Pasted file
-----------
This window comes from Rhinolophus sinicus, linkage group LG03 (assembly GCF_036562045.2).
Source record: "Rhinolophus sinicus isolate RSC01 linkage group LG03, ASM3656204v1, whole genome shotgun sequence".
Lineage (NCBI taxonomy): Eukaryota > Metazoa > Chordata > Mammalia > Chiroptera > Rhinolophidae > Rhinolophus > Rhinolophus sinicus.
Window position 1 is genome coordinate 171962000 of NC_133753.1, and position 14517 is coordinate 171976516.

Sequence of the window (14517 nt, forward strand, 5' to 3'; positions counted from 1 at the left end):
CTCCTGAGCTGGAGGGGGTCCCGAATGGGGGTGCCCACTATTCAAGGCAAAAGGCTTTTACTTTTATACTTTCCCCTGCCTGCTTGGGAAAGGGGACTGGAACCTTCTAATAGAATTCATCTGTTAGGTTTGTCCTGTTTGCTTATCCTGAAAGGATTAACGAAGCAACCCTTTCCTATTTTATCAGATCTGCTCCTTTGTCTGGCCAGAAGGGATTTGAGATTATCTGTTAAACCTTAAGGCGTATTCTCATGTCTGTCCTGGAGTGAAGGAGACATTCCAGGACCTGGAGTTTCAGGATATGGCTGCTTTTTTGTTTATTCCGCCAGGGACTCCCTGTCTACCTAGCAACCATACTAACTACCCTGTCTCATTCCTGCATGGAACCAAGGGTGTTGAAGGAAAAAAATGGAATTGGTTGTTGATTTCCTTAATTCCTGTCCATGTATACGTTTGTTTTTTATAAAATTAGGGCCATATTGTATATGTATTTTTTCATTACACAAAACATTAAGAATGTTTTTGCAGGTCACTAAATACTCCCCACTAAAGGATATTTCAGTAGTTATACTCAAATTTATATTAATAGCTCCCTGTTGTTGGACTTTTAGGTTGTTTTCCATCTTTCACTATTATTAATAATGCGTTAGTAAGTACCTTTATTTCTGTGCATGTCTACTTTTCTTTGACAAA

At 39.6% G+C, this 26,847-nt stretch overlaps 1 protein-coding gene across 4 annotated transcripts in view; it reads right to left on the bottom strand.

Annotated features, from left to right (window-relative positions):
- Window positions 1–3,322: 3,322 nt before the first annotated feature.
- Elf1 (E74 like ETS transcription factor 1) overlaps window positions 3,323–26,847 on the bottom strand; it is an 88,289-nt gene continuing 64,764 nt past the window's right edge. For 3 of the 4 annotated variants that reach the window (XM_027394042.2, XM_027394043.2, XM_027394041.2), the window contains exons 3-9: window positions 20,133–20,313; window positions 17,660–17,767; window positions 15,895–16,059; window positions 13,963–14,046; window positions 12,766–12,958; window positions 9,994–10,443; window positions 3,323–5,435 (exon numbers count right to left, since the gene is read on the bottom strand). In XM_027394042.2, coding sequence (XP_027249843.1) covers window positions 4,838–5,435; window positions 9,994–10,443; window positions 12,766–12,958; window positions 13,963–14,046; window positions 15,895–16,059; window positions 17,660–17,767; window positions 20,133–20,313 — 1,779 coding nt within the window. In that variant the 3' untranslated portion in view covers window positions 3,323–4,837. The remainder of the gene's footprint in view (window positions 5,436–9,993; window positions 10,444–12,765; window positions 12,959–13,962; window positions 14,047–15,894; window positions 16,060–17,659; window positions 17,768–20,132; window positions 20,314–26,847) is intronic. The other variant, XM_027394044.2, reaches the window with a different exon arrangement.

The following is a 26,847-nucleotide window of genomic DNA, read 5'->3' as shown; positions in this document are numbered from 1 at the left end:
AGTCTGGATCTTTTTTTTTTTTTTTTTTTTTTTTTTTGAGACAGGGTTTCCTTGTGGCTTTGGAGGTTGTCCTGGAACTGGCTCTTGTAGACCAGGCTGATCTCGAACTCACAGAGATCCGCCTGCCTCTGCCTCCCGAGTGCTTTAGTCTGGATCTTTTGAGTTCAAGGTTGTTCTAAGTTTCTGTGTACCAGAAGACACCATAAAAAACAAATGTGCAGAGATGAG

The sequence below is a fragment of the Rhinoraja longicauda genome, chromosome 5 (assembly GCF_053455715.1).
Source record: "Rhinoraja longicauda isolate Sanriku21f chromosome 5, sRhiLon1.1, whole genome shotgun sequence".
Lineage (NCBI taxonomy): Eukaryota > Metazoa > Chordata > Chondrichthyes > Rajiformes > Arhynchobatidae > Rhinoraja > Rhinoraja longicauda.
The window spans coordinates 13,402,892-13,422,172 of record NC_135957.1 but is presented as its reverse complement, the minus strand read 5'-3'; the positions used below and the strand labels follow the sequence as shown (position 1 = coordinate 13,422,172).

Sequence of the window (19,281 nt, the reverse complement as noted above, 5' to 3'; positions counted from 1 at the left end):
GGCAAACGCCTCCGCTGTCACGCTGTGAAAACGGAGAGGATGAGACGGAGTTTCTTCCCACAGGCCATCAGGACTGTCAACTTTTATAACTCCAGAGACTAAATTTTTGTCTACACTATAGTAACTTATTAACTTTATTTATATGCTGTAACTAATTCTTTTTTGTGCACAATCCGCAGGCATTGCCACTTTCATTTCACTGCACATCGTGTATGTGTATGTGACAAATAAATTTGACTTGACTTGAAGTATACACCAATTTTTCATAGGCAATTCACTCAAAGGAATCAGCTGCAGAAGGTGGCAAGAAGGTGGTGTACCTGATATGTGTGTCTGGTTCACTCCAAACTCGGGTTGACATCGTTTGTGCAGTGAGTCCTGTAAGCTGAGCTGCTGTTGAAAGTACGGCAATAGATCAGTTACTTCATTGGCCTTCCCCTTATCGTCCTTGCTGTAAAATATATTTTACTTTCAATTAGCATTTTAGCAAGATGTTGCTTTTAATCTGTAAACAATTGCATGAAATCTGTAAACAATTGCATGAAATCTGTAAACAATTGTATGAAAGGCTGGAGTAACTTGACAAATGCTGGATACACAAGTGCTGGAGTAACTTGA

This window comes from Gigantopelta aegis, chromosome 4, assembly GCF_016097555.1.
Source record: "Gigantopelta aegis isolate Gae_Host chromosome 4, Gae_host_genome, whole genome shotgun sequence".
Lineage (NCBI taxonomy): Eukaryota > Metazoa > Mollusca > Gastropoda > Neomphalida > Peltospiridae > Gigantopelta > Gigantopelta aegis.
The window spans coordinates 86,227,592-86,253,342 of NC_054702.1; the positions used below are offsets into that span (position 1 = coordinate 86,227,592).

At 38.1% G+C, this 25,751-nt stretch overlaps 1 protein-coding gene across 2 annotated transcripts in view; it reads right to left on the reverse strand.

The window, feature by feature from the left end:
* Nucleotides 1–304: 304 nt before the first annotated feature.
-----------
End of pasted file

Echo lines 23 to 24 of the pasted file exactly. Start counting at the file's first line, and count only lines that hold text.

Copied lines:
At 38.1% G+C, this 25,751-nt stretch overlaps 1 protein-coding gene across 2 annotated transcripts in view; it reads right to left on the reverse strand.

The window, feature by feature from the left end: